Can Labour be trusted?

Why the NZ Labour Party fails to punctuate my equilibrium in 2017.

The problem with the Labour Party is fabianism, and its belief that it can be a "natural party of government" in New Zealand.

Consider New Zealand politics for most of the 20th Century: we had long periods of National Party government, doing what conservative governments do - very little, other than looking after their own interests and dealing with what comes along.

The need for change would build up over time, then we would elect a Labour government to shake things up.  Which it would.  And then we would settle down to the self-serving somnolescence of another National Party government for a few more terms.

And so on. It was a pattern we could rely on, until Helen Clark's government came into power. She was determined to show that the Labour Party could also provide stable, trustworthy, long-term government and thereby render the National Party irrelevant.

And for three terms in power, that approach almost succeeded.  But it upset our understanding of the Labour Party's role and our expectation that the Labour Party could, and would, lead economic and social change when change was needed.

We approach the election in 2017 needing, and wanting, to see dramatic changes. Including:
  • Taking serious steps to address climate change and reduce net carbon emissions to zero by 2050 - as we have committed to under the Paris Accord.
  • Transforming New Zealand's relationship with property investment, ownership and tenant's rights to ensure the property sector meets people's fundamental need for safe, secure, healthy  accommodation.
  • Shifting domestic and foreign investment away from property speculation and into productive enterprise that lifts productivity, adds value to our export products, and creates new jobs.
  • Addressing fundamental flaws in our democratic system, including the lack of a written constitution, proper recognition of the Treaty of Waitangi, and some significant flaws in our electoral system.

There's a list of such issues, and the policies needed to address them, on The Opportunities Party website.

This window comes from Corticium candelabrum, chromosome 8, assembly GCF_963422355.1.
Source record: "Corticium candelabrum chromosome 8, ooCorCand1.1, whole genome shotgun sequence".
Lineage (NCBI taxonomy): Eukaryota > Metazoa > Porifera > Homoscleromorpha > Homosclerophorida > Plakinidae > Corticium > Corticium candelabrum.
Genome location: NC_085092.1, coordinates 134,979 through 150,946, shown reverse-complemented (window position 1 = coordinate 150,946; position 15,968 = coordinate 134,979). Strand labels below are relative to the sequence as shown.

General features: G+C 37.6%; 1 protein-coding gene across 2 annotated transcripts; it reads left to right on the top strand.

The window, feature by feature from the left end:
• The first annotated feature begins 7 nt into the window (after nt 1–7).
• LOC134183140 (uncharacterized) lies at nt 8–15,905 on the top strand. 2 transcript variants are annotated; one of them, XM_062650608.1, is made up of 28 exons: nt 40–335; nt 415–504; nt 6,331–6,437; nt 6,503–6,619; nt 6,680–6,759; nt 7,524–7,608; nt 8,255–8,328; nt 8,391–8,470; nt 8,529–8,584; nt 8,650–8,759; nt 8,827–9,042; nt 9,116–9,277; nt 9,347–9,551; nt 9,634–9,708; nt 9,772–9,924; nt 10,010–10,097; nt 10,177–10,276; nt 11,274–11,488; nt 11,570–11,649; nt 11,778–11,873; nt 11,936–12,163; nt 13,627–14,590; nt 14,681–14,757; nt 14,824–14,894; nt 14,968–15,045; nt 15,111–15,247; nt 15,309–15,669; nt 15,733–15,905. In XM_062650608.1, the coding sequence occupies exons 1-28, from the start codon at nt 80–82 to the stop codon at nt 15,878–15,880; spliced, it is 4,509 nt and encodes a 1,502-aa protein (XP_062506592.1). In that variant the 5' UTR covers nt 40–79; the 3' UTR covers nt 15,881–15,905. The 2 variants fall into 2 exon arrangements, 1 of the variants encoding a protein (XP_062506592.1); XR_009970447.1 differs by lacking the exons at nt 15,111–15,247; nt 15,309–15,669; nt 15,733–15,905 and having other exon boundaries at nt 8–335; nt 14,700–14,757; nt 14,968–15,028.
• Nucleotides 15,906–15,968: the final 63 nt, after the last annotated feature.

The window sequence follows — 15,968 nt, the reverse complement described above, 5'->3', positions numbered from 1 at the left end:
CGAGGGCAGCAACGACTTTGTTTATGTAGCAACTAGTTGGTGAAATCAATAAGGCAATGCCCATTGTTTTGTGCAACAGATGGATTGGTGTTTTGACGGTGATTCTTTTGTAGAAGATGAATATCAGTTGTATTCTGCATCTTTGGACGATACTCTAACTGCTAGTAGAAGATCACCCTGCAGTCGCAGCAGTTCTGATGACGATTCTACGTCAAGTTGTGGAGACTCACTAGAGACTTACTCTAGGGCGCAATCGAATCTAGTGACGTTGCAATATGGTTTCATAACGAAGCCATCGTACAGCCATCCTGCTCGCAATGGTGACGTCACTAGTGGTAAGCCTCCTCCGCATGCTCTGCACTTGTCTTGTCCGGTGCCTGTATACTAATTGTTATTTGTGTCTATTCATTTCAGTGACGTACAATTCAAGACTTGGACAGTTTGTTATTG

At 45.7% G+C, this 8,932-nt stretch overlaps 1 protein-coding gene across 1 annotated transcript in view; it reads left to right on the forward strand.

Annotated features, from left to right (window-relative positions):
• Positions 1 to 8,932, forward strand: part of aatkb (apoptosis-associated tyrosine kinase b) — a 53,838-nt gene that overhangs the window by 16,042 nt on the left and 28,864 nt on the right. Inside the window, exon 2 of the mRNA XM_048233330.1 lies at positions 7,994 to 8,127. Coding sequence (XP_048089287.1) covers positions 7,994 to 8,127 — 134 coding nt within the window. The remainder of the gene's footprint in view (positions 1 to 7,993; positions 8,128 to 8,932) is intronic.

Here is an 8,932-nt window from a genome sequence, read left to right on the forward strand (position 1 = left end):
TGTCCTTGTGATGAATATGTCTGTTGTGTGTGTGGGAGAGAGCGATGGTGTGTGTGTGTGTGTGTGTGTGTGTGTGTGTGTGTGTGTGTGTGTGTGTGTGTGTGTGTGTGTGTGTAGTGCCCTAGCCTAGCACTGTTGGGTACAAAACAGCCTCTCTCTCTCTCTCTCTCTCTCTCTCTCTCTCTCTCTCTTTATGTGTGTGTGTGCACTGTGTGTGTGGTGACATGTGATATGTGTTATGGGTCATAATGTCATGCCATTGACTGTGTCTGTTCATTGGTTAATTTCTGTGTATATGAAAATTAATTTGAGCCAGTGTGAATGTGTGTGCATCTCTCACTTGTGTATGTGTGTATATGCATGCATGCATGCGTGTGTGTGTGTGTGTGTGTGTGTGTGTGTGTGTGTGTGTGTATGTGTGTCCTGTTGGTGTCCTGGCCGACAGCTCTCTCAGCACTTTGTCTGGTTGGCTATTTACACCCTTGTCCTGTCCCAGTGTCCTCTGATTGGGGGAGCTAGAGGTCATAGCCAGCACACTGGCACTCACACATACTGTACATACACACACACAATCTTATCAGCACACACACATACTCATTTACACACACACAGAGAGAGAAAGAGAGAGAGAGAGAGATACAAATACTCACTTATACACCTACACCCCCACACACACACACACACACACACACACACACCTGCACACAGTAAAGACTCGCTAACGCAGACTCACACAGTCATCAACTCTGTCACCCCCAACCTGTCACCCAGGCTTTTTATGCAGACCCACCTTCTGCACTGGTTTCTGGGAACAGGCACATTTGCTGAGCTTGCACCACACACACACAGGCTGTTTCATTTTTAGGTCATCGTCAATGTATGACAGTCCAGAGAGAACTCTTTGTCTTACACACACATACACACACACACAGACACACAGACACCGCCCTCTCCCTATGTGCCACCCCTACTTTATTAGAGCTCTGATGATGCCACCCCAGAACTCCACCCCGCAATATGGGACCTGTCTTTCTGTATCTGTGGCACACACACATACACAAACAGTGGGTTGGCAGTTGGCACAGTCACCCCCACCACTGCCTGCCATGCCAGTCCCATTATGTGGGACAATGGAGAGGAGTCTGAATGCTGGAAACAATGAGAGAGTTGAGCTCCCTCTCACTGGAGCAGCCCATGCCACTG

The Labour Party has plenty of published policy. But it's not transformational.  It lacks depth.  It's not going to deliver the changes New Zealand needs at this juncture in its development.

Punctuated equilibrium is a term derived from evolutionary biology. In the 1970's biologists observed that species tended to appear and disappear quite abuptly.  The fossil record shows that evolution consists of long periods of stability, "punctuated" by periods of relatively rapid change. Before that they had thought of it as a smooth, continuous, process.

Fabianism belongs to a school of marxist historicist thought which predicts that capitalism will eventually collapse under the weight of its own contradictions and the emergence of a socialist paradise is inevitable. You just have to wait long enough. Hence the wee tortoise that illustrates this post, beautifully symbolising the pathos and impotence of fabian government.

Like the traditional approach to evolutionary biology, fabianism is an outdated and insufficient concept. It's not how society in New Zealand has progressed, and more fabianism is not what New Zealand wants, or needs, from a Labour government in 2017.

With the ascendance of Jacinda Arden to the leadership of the Labour Party we have a fresh new face, with great popular appeal, and the ability to sell Labour's policies to the electorate.  

We know she is Helen Clark's protege. But does that mean is she another fabian, in Clark's mould? Or is she willing, and able, to lead Labour party in taking the bold steps forward that will punctuate New Zealand's current, stagnant, equilibrium?

I am not convinced she can, or that the Labour Party will.  

I think New Zealand needs The Opportunities Party to partner the Labour Party in government and push it into being the party of change New Zealand so desperately needs in 2017.

Gareth Morgan's has described Jacinda Adern as "lipstick on a pig".  There is a time and place for such colourful and pithy metaphors, if they are well chosen. Perhaps this was not the time and place, nor the right choice.

But I do agree, wholeheartedly, with the point he was trying to make.  New Zealand needs more, much more, than a popular "feel good" government in 2017.  

We need a government that we can trust to take bold steps, and bring about real change, so we will make real progress. And in 2017 I don't trust that the Labour Party, governing alone, can do that.

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